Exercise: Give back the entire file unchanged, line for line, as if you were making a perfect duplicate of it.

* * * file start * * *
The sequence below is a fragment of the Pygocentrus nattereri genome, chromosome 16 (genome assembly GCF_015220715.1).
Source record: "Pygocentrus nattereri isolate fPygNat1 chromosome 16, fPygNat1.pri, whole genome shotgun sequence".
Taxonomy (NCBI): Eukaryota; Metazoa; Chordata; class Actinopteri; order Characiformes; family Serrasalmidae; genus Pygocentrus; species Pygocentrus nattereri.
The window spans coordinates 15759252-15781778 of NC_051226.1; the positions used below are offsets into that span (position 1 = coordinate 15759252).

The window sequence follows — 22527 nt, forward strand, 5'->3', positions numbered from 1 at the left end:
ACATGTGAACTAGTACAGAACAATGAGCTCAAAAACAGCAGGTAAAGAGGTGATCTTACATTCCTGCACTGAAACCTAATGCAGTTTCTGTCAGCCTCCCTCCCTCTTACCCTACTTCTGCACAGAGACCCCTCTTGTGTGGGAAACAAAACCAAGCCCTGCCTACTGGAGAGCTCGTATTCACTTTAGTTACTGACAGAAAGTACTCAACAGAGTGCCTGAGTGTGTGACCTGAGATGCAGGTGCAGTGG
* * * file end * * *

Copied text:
The sequence below is a fragment of the Pygocentrus nattereri genome, chromosome 16 (genome assembly GCF_015220715.1).
Source record: "Pygocentrus nattereri isolate fPygNat1 chromosome 16, fPygNat1.pri, whole genome shotgun sequence".
Taxonomy (NCBI): Eukaryota; Metazoa; Chordata; class Actinopteri; order Characiformes; family Serrasalmidae; genus Pygocentrus; species Pygocentrus nattereri.
The window spans coordinates 15759252-15781778 of NC_051226.1; the positions used below are offsets into that span (position 1 = coordinate 15759252).

The window sequence follows — 22527 nt, forward strand, 5'->3', positions numbered from 1 at the left end:
ACATGTGAACTAGTACAGAACAATGAGCTCAAAAACAGCAGGTAAAGAGGTGATCTTACATTCCTGCACTGAAACCTAATGCAGTTTCTGTCAGCCTCCCTCCCTCTTACCCTACTTCTGCACAGAGACCCCTCTTGTGTGGGAAACAAAACCAAGCCCTGCCTACTGGAGAGCTCGTATTCACTTTAGTTACTGACAGAAAGTACTCAACAGAGTGCCTGAGTGTGTGACCTGAGATGCAGGTGCAGTGG